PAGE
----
Paper trail: The pulp and paper sector is seeing new interest and techniques

The pulp and paper industry in Thailand is well positioned to take advantage of the strengths of the country’s well-established agricultural industry and strong export market. This combination of abundant raw materials and consistent demand have provided an attractive climate where paper producers have thrived.

As a result, manufacturing capacity and output have followed an upward trajectory in recent years, with data from the Central Bank of Thailand showing an increase in the paper and paper products manufacturing index from 117.4 in 2009 to 122.3 in 2010, from a base level of 100 in 2000.

Like virtually every other industry, the paper sector was thrown into turmoil in 2011 with a major earthquake striking Japan, followed by flooding in Thailand. Consequently, the production index dipped to 117.1 for 2011 but has since begun to recover and averaged 118.8 from January through May 2012. The turmoil caused by the two natural disasters resulted in an increase in the turnover of pulp stock in 2011 from 30 days to 37 days, as demand shrunk and production was interrupted in both Japan and Thailand, according to data from pulp and paper producer Double A.

SECTOR SNAPSHOT: Inextricably linked to Thailand’s export trade, a substantial proportion of the paper sector’s output is destined for the packaging industry, where it is utilised in goods from computer chips to potato crisps. Due to these connections, the country’s export growth in recent years has had a similarly positive cascading effect on the paper industry: 2011 exports from Thailand were valued at BT6.9trn ($220bn) compared to BT5.19trn ($165.6bn) in 2009 and BT6.18trn ($197.14bn) in 2010, according to statistics from the central bank. Kriengkrai Thiennukul, the chairman of the printing and packaging club of the Federation of Thai Industries (FTI), said in November 2011 that Thai printing and packaging industry exports totalled BT50bn ($1.6bn) through the first three quarters of 2011 despite flood damage to some 300 paper and pulp factories (about 10% of the country’s total).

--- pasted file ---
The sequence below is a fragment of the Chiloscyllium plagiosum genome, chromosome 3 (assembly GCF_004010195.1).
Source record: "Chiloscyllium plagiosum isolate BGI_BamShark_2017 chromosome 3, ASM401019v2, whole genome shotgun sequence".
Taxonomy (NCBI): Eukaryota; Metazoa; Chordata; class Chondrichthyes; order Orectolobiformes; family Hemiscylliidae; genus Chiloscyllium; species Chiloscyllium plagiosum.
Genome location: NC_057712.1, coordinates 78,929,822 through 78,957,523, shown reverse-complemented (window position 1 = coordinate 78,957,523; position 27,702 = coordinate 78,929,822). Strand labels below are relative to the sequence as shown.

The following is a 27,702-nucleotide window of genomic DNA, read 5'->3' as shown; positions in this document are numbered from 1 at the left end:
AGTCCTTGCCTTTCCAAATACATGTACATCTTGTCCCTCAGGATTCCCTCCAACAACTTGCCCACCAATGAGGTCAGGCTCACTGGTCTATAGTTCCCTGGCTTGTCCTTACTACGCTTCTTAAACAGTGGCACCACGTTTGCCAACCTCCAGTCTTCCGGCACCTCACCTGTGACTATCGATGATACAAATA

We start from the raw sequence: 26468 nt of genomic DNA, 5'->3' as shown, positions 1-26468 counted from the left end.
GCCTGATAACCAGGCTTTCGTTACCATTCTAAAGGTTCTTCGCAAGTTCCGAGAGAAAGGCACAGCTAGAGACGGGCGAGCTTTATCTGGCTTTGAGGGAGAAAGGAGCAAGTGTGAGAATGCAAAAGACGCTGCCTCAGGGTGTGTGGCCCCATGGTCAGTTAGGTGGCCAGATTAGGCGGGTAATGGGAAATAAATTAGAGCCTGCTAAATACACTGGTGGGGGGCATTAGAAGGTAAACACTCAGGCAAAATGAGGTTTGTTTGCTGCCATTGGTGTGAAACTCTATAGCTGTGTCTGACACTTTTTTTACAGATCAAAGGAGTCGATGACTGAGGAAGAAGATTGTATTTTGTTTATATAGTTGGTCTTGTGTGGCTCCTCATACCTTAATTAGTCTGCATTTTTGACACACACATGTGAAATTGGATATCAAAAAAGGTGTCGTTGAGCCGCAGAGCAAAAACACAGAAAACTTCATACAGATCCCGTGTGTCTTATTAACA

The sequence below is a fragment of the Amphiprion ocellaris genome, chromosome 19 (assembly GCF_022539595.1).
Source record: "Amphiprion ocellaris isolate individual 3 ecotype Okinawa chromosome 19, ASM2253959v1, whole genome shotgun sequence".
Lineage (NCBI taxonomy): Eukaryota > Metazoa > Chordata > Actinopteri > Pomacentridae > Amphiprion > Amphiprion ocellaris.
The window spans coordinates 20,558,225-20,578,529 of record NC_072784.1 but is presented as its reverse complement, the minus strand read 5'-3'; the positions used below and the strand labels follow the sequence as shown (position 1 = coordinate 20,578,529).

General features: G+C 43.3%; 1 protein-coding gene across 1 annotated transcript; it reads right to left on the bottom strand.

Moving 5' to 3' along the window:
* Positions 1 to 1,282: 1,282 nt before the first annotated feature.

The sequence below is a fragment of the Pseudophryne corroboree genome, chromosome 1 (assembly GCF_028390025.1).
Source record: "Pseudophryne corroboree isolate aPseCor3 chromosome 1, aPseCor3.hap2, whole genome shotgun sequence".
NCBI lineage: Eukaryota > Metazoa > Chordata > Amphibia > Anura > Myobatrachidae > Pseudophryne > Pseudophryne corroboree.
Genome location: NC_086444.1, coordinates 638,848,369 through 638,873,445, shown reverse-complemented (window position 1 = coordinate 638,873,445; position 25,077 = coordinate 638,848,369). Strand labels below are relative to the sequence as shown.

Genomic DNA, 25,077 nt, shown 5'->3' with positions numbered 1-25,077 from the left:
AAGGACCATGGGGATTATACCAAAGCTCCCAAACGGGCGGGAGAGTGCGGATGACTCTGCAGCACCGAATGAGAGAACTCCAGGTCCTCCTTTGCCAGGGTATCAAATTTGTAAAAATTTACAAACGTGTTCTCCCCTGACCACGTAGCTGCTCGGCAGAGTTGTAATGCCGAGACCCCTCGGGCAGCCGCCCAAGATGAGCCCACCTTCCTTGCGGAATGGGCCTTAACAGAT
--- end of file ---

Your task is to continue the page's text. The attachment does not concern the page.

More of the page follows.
DEMAND: In terms of demand, the economic cooling of the region’s largest pulp consumer, China, along with the addition of some 1.3m tonnes of new production capacity resulted in a weakening of prices for short fibre in early 2011. This trend was quickly reversed after Japanese manufacturers shut down in March 2011, leading to a decrease in supply.

Although domestic production and demand has since rebounded, the full effects of the floods have yet to run their course and are still creating challenges for the sector. Increasing production costs resulting from rising prices of raw materials, energy and labour will likely squeeze profit margins. In addition, the residual excess supply left over from the flooding will contribute to product pricing fluctuations while production capacity expansion will lead to intensified competition. Despite these challenges, overall economic momentum is expected to drive growth in the sector going forward.

“Rising income levels have translated into greater domestic demand for paper and stationary products in Thailand,” Virabongsa Ramangkura, the chairman of Double A’s executive board and the Bank of Thailand, told OBG. “Paper demand is set to continue growing between 5% and 10% per year over the next 20 years.”

Virabongsa also noted that domestic paper demand increases proportionally with GDP, such that as GDP grows by 1% the demand for paper as will correspondingly increase by 3%. Short-term demand is also expected to spike due to the impending national elections.

HOME-GROWN: Since the first paper mill opened in the country in 1923, the sector has steadily expanded its capacities and capabilities to reach present day levels, which include dozens of pulp and paper mills located throughout the country. Some of the largest paper producers now operating in Thailand include Siam Cement Group (SCG) subsidiary SCG Paper, the Panjapol Group and Double A. In addition to the Thailand-based producers, domestic consumption is also met by imported products – most notably from Singapore-based giant Asia Pulp and Paper (APP), which has substantial regional production assets in a number of countries, including China and Indonesia.